Of course, you know who you offended and what the offense was. Instead of beating around the bush, be crystal clear and articulate. Do this by clearly stating your offense. After doing this, you should state who you offended. Apologizing doesn’t reduce who you are as a leader, rather, it shows how mature you are.

Let’s say you spoke harsh words to your media team on the pulpit. A proper apology will require you to say it over the pulpit again. Instead of saying “I’m sorry,” say “I am sorry for speaking harshly to the media team.” Your apology is only effective when it is clear what you are apologizing for.

Take responsibility

Another temptation that Christian leaders face when trying to apologize publicly is not taking responsibility. Most times, we want to shift the blame, minimize the offense, or make excuses. After all, something must have propelled your action. Trying to apologize by making excuses or shifting the blame just makes it worse.

Don’t forget that it was your action, decision, or indecision that resulted in someone or a group of people getting hurt. You should take full responsibility for those actions, decisions, or indecisions. As we mentioned earlier, be forthcoming and articulate about it.

Of course, certain issues may have led to your indiscretion. It is alright to mention such issues. However, don’t mention them as a way of escape or flimsy excuses. Don’t try to share or pass the blame to others. Doing this comes across as irresponsible and makes the other party not take you seriously.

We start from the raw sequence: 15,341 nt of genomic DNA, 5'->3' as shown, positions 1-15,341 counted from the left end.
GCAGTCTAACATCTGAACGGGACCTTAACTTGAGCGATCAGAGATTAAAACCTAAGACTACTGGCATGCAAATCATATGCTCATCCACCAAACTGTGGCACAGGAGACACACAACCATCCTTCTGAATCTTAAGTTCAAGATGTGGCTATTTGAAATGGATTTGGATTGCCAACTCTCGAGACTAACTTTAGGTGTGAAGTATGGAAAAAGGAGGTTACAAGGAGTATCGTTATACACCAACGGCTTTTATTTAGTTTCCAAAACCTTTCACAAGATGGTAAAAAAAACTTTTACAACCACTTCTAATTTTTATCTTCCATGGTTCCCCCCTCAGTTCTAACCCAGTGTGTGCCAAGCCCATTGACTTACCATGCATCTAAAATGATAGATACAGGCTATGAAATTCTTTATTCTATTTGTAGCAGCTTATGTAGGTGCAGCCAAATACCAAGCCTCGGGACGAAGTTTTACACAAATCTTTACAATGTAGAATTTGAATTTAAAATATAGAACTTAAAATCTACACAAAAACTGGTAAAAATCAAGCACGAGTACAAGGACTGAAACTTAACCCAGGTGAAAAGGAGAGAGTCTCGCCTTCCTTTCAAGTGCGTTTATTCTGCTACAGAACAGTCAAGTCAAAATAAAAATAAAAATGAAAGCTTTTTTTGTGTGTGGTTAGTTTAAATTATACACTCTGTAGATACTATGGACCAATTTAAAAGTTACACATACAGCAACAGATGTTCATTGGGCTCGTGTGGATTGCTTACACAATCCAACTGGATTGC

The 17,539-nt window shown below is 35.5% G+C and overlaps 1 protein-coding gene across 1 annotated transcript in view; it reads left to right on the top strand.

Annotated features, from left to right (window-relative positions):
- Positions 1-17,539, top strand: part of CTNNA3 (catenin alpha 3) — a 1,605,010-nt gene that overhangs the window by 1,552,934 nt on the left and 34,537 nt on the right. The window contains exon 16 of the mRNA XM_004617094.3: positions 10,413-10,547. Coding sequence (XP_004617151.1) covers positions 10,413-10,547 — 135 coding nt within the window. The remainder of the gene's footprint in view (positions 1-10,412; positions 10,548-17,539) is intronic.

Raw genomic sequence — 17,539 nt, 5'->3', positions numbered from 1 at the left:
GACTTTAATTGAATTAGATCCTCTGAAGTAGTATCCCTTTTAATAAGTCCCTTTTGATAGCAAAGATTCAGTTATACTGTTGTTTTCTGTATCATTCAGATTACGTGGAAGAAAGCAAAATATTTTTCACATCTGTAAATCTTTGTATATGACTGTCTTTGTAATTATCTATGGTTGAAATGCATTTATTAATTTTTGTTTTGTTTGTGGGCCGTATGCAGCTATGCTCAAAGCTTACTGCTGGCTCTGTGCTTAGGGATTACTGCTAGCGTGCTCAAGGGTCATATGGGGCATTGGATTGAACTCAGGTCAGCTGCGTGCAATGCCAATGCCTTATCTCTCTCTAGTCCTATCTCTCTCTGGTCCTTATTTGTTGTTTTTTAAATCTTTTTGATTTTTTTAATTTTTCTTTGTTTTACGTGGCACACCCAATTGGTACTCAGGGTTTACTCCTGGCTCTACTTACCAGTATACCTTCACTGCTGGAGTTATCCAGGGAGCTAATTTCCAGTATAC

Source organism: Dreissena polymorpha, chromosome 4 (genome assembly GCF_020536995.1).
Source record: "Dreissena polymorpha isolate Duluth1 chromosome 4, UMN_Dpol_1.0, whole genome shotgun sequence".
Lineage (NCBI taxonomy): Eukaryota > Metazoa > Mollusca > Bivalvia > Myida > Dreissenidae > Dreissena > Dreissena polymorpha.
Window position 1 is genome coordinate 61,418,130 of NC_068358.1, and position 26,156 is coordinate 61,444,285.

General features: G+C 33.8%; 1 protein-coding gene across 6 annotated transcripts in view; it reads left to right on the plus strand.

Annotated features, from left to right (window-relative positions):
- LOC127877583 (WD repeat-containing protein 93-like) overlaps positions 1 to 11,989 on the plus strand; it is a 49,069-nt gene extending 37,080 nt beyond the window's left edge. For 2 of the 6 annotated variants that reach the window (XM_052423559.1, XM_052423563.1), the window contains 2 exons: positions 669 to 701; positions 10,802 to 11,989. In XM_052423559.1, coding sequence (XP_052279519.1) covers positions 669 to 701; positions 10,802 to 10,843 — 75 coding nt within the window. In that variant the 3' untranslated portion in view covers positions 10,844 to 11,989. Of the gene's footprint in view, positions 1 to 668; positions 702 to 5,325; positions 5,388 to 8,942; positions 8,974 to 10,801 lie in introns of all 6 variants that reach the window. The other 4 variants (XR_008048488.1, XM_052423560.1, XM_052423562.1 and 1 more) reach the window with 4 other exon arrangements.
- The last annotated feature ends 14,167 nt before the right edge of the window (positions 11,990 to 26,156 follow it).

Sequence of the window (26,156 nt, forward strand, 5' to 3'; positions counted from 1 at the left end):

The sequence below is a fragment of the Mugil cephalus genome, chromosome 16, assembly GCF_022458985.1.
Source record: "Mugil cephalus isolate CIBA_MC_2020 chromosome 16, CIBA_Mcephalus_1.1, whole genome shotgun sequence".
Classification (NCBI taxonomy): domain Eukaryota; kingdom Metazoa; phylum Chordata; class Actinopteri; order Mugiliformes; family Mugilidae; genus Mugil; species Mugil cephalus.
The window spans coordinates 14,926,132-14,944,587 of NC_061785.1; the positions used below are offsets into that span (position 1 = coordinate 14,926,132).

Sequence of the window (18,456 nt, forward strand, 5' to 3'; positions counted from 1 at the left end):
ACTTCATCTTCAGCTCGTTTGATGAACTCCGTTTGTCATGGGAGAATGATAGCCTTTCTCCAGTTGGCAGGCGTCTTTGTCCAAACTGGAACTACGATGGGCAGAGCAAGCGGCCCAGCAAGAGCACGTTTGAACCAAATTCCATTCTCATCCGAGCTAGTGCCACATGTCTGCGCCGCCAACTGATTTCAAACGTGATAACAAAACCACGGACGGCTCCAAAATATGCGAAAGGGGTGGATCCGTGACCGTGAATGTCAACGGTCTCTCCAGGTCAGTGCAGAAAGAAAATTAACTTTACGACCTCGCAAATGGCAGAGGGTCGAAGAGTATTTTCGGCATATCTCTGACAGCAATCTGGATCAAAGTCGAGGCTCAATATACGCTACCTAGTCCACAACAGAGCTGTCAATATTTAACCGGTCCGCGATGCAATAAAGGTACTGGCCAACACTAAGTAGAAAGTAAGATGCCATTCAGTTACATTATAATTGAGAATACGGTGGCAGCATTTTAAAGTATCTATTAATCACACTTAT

Don’t shift blames because it backfires in the end. Even when others were involved in the mistake, take responsibility as the leader. It always makes it easy to pass your message. In a nutshell, own your offense.

Show some empathy

Every time you offend someone, you hurt them. It is not okay to just say “I’m sorry” without empathizing with the offended. When you do, it comes across as insensitive and shows that your apology is not exactly genuine. At least, that’s what most people will feel.

You should identify with the hurt that your action or inaction has caused. Let’s go back to the media team example used earlier. After speaking harshly to your media team on the pulpit, your apology wouldn’t be complete when you say “I’m sorry.” You need to do more.

Showing some empathy passes the message across better. You could say something like, “I am truly sorry for speaking harshly to the media team last Sunday. I know that I didn’t give them a chance to explain and that must have hurt. Also, I am sure that it was very embarrassing to do it publicly. Once again, I am sorry.”